Instead of beginning on a warm background, I drew a somewhat detailed picture on a white canvas.  After cutting my paint with a slow drying oil medium, I thinly covered the whole surface.

I began to block in some darks, then decided against it.  The negative spaces (light areas) were lifted off using a combination of paper towels and clean brushes for details.  This was actually quick and a lot of fun.

Completing this tree was far less fun.  To be honest, it was a struggle and it spent lengthy periods of time "drying" in an open closet.  I had begun experimenting with glazes and had to learn to stop when layers got sticky.  If you look, you can also see branches that come forward by painting the negative space showing the green boughs behind them.  In the end, the layering built up to create some very delicate color transitions that I am happy with.

~ Lisa


Painting Negative Space: Part I

by Lisa Larrabee

Fiery Pine
Oil  20" x 24"
artist Lisa Larrabee

In my art classes, I often encourage painting the negative spaces.  As a technique, it is incredibly useful. However, it can take some mental adjustments to be able to define an object, not by painting the object itself, but by painting, in essence, around the object.  I love to do this, and continue to experiment with variations of painting negative spaces.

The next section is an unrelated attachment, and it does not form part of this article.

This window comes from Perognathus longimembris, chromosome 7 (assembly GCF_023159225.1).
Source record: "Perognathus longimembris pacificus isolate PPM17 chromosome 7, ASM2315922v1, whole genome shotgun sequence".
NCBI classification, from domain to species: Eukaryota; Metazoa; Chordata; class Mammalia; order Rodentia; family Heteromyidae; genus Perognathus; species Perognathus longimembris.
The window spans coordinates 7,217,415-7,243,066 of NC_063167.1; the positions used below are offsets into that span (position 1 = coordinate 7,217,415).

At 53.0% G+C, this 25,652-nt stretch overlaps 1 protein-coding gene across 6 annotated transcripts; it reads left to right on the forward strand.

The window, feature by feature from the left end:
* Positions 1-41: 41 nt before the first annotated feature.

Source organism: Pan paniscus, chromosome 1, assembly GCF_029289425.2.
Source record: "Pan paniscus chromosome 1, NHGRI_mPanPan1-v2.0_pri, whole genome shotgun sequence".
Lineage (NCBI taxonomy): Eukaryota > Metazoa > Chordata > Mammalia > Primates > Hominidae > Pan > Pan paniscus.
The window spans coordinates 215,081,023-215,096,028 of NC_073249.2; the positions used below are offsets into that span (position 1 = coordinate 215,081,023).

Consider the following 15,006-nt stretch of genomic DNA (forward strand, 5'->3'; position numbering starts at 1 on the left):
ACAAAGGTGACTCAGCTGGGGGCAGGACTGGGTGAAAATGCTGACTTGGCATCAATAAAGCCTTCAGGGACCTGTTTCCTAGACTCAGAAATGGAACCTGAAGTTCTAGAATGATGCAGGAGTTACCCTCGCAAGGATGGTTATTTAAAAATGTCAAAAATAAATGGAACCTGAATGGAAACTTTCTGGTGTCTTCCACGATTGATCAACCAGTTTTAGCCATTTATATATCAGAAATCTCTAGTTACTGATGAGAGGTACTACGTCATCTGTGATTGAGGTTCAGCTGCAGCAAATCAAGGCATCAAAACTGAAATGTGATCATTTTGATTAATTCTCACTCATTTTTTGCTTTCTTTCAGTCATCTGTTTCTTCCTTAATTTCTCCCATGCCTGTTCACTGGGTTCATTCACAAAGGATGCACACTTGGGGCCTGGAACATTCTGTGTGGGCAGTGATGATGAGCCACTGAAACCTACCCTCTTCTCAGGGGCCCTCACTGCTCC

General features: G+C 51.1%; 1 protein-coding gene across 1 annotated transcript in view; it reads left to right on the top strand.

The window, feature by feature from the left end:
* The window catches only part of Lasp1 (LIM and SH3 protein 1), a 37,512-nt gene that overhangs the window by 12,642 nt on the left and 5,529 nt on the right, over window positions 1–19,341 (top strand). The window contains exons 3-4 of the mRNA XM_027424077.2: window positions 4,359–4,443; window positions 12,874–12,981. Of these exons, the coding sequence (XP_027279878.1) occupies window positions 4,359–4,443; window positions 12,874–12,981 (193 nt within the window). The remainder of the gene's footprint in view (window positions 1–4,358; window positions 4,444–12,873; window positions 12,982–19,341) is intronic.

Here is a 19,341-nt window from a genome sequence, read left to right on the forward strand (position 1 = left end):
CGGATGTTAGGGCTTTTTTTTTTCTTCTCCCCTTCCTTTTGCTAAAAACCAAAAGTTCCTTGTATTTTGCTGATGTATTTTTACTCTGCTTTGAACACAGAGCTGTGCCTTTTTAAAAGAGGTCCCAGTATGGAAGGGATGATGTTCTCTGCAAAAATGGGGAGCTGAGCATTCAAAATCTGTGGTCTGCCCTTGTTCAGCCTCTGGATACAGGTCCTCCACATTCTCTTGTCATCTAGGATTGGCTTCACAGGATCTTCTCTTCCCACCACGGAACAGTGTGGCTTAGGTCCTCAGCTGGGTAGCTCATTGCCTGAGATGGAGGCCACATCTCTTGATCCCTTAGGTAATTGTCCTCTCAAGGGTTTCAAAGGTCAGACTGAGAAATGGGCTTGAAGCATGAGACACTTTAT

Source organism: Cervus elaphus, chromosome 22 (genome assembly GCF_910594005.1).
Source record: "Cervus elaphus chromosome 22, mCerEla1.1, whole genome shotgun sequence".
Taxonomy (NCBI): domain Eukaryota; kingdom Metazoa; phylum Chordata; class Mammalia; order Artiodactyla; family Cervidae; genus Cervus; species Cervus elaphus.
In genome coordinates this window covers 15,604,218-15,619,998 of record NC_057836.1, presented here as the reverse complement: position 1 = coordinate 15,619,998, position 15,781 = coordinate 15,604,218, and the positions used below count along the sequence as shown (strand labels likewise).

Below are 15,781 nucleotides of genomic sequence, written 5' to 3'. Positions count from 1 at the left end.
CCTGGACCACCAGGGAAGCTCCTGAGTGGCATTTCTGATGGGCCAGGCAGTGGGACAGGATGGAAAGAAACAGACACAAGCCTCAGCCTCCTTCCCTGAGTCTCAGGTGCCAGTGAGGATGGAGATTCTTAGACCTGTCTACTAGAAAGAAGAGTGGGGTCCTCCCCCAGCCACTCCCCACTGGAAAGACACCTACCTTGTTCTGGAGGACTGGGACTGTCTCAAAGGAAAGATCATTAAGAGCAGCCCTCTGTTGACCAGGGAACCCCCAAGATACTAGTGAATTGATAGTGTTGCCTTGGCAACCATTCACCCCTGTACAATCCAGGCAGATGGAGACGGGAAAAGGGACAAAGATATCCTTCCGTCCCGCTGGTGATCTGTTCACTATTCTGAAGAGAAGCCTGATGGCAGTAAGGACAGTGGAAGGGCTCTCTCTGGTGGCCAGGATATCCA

In this example, the tree was blocked in very loosely over a warm background. 

This is where the negative space painting begins.  I very deliberately painted around the branches (painting the sky behind).  While doing this, I also transitioned the color from a blue-violet on the right side to a red-violet.  As I watched the sun set through the tree, I tried to be very observant about the colors of the edges.  The shift from warm to cool was what I experienced.

The final stage stage involved painting around all of the edges again, and filling in the background color.  The trick is to allow for that color energy to show along the edges.  Also, don't just retrace around what you initially painted.  Additional branches were added by painting around them.  I simply left space where I wanted a new branch to be.  It adds depth to a tree that is really quite stylized.  Finally, yellow and orange accents were added to emulate the light catching needles and branches.